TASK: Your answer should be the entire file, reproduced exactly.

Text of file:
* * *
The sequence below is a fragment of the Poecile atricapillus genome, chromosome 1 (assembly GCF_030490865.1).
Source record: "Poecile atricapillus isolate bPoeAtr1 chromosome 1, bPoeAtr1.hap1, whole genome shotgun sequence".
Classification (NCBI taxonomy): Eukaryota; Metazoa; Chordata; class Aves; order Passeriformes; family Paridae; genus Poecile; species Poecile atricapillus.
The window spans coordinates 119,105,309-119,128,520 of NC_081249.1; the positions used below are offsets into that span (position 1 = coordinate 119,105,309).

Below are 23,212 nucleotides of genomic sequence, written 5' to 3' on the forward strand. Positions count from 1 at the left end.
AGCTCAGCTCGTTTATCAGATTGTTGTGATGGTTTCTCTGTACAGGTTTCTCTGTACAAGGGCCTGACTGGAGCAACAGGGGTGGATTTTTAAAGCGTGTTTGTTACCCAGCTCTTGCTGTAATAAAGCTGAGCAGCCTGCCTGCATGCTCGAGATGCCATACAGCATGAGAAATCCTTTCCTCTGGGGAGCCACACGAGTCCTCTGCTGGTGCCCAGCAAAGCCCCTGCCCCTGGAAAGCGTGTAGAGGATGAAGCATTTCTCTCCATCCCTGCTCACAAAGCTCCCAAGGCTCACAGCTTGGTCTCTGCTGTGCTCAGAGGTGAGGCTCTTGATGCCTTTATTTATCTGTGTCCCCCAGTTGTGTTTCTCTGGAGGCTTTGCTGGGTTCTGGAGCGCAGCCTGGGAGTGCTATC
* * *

The sequence below is a fragment of the Poecile atricapillus genome, chromosome 1 (assembly GCF_030490865.1).
Source record: "Poecile atricapillus isolate bPoeAtr1 chromosome 1, bPoeAtr1.hap1, whole genome shotgun sequence".
Classification (NCBI taxonomy): Eukaryota; Metazoa; Chordata; class Aves; order Passeriformes; family Paridae; genus Poecile; species Poecile atricapillus.
The window spans coordinates 119,105,309-119,128,520 of NC_081249.1; the positions used below are offsets into that span (position 1 = coordinate 119,105,309).

Below are 23,212 nucleotides of genomic sequence, written 5' to 3' on the forward strand. Positions count from 1 at the left end.
AGCTCAGCTCGTTTATCAGATTGTTGTGATGGTTTCTCTGTACAGGTTTCTCTGTACAAGGGCCTGACTGGAGCAACAGGGGTGGATTTTTAAAGCGTGTTTGTTACCCAGCTCTTGCTGTAATAAAGCTGAGCAGCCTGCCTGCATGCTCGAGATGCCATACAGCATGAGAAATCCTTTCCTCTGGGGAGCCACACGAGTCCTCTGCTGGTGCCCAGCAAAGCCCCTGCCCCTGGAAAGCGTGTAGAGGATGAAGCATTTCTCTCCATCCCTGCTCACAAAGCTCCCAAGGCTCACAGCTTGGTCTCTGCTGTGCTCAGAGGTGAGGCTCTTGATGCCTTTATTTATCTGTGTCCCCCAGTTGTGTTTCTCTGGAGGCTTTGCTGGGTTCTGGAGCGCAGCCTGGGAGTGCTATC